A turning point and a parting of the ways were reached in 1967. Israel’s victory in the Six Day War was a complete shock. Suddenly Jews were not embattled and in danger of being thrown into the sea, as Egyptian President Anwar Sadat had threatened in the run-up to the conflict. On the contrary, they were actually ruling Jerusalem, the West Bank, Gaza and Sinai.
It was a jolt for the Arabs, the USSR and the US. And this was at a time when African-Americans were shifting from the ideals of the Civil Rights movement to Black Power. Martin Luther King was pushing toward economic justice and a unified front for the working class. But King was assassinated in 1968, ushering in the ascendancy of Black Nationalism.
Black Muslims began to garner a great deal of respect in the African Community. After Elijah Muhammad’s son Wallace (now Warith Dean) Muhammad) made the haj to Mecca, links with Wahabi Sunni Islam were forged, even if the son did not take on all the customs of Wahabism.
The pivotal event in the breach between Jews and African-Americans turned out to be a strike by New York City teachers over the involuntary transfer of ten of the members by the Ocean-Hill Brownsville Community School Board. During this strike Alfred Shanker, President of the United Federation of Teachers, attributed the firing of the ten teachers to anti-semitism. Anti-semitic statements were made by some students, and the events of this strike were instrumental in motivating Meir Kahane to form the Jewish Defense League.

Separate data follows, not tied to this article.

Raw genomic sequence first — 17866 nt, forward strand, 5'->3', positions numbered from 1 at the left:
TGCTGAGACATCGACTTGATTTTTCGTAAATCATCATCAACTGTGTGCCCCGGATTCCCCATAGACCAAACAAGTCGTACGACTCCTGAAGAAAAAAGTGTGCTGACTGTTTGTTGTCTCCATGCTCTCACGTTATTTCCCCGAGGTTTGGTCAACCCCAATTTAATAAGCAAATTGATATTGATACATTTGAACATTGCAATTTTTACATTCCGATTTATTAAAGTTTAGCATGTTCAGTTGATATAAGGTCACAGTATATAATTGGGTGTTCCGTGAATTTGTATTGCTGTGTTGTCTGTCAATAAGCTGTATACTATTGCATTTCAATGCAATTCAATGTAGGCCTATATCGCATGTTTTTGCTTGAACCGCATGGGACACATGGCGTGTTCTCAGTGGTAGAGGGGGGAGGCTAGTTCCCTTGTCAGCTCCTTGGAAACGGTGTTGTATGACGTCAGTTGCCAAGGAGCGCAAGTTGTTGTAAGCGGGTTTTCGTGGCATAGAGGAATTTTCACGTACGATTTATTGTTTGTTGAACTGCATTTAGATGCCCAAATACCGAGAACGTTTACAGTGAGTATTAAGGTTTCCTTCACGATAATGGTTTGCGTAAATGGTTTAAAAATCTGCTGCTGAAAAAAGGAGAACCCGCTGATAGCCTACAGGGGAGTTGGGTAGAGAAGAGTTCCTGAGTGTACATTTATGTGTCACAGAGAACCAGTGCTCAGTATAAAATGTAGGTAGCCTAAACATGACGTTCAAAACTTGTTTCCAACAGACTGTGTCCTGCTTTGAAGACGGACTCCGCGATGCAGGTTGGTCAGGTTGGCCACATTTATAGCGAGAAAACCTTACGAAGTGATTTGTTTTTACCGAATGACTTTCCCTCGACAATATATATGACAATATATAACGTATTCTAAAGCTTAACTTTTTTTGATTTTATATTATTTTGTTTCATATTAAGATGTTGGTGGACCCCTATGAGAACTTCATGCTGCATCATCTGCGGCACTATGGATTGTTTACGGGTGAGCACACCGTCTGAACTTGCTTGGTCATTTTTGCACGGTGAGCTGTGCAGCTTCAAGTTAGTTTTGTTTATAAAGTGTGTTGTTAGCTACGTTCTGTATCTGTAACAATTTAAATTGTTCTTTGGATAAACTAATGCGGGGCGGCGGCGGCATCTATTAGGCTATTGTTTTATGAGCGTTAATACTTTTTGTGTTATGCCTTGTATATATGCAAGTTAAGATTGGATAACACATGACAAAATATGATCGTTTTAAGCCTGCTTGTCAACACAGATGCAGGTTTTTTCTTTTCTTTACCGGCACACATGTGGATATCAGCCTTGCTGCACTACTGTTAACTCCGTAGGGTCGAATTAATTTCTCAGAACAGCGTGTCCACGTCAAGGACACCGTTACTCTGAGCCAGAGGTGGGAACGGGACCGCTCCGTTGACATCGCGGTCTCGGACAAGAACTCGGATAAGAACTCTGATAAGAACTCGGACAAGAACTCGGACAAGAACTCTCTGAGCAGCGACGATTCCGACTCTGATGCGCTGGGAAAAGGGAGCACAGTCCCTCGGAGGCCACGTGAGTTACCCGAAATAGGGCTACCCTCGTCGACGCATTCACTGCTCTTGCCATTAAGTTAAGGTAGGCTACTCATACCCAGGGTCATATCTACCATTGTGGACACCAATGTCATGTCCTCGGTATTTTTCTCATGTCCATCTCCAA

Militant, and later labelled a terrorist group, the Jewish Defense League played a major role in popularizing Revisionist, right-wing Zionism in the 1970s. During the 1970s and 80s, the JDL was soon joined by Aish Hatorah and other Orthodox Jewish organizations, particularly after 1974 when the Israeli political party Likud under Menachem Begin ended 26 years of labor-left dominance of the nation’s politics. The rise of Gush Emunim in Israel lent an Orthodox accent to Jewish settlement of the West Bank.
Gradually, in the United States, the Baalei Teshuva movement competed head to head with cults from the Hare Krishnas to Jews for Jesus to Unification Church for the allegiance of disaffected young Jews. Whether they were Aish Hatorah, Chabad-Lubavitch or other groups, this movement increasingly developed a politically conservative, Revisionist Zionist outlook that revitalized Jewish Orthodoxy. It also found itself increasingly at odds with the Liberal Jewish, Conservative, and Reform and Reconstructionist mainstream. This all happened at a time in which the American secular left became increasingly anti-Zionist.
Over the course of the 20th century, the support for the conservatives deepened. Jews, whose backing for the Democrats was in the 80 percent range in the mid-1900s dropped to the 70s during the early 2000s. Much of the reason for this shift was demographic. Orthodox Jews have large families, and those families tend to stay Orthodox, while liberal Jews have smaller families and their intermarriage rates are at half or more, depending on the community.
Despite outreach and conversion efforts, over the course of generations, intermarried Jews tend to lose their Jewish identity. So over time, the proportion of Orthodox Jews increases. And both in Israel and the US, Orthodox Jews are increasingly right-wing Zionist.
Martin Katchen is an independent scholar, teacher, and researcher living in California. He specializes in Middle Eastern affairs, particularly the state of Israel. He holds a PhD from the University of Sydney (Australia).